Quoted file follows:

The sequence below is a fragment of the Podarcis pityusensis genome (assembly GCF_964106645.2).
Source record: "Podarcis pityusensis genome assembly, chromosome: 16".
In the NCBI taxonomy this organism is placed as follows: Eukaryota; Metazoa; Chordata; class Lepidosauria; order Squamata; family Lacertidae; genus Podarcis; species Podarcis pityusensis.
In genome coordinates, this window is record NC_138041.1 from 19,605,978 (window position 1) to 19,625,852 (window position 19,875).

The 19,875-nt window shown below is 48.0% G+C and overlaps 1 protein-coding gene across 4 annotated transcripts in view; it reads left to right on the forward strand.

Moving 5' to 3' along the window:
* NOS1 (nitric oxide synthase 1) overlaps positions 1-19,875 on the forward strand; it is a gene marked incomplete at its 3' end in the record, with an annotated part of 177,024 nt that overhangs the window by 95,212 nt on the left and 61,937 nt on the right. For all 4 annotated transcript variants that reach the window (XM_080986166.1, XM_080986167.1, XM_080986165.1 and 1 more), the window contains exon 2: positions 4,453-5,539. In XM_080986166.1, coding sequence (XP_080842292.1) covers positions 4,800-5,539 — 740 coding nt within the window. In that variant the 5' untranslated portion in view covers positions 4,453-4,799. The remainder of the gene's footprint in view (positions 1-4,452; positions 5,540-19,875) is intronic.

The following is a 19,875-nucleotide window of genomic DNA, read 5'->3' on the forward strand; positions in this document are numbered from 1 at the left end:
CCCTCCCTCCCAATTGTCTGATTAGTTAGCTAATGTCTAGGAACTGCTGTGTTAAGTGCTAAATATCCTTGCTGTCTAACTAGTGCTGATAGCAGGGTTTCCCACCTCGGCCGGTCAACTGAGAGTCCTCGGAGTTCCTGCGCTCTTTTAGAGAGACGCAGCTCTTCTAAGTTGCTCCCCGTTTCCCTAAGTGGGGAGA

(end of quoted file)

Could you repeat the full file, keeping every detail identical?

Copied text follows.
The sequence below is a fragment of the Podarcis pityusensis genome (assembly GCF_964106645.2).
Source record: "Podarcis pityusensis genome assembly, chromosome: 16".
In the NCBI taxonomy this organism is placed as follows: Eukaryota; Metazoa; Chordata; class Lepidosauria; order Squamata; family Lacertidae; genus Podarcis; species Podarcis pityusensis.
In genome coordinates, this window is record NC_138041.1 from 19,605,978 (window position 1) to 19,625,852 (window position 19,875).

The 19,875-nt window shown below is 48.0% G+C and overlaps 1 protein-coding gene across 4 annotated transcripts in view; it reads left to right on the forward strand.

Moving 5' to 3' along the window:
* NOS1 (nitric oxide synthase 1) overlaps positions 1-19,875 on the forward strand; it is a gene marked incomplete at its 3' end in the record, with an annotated part of 177,024 nt that overhangs the window by 95,212 nt on the left and 61,937 nt on the right. For all 4 annotated transcript variants that reach the window (XM_080986166.1, XM_080986167.1, XM_080986165.1 and 1 more), the window contains exon 2: positions 4,453-5,539. In XM_080986166.1, coding sequence (XP_080842292.1) covers positions 4,800-5,539 — 740 coding nt within the window. In that variant the 5' untranslated portion in view covers positions 4,453-4,799. The remainder of the gene's footprint in view (positions 1-4,452; positions 5,540-19,875) is intronic.

The following is a 19,875-nucleotide window of genomic DNA, read 5'->3' on the forward strand; positions in this document are numbered from 1 at the left end:
CCCTCCCTCCCAATTGTCTGATTAGTTAGCTAATGTCTAGGAACTGCTGTGTTAAGTGCTAAATATCCTTGCTGTCTAACTAGTGCTGATAGCAGGGTTTCCCACCTCGGCCGGTCAACTGAGAGTCCTCGGAGTTCCTGCGCTCTTTTAGAGAGACGCAGCTCTTCTAAGTTGCTCCCCGTTTCCCTAAGTGGGGAGA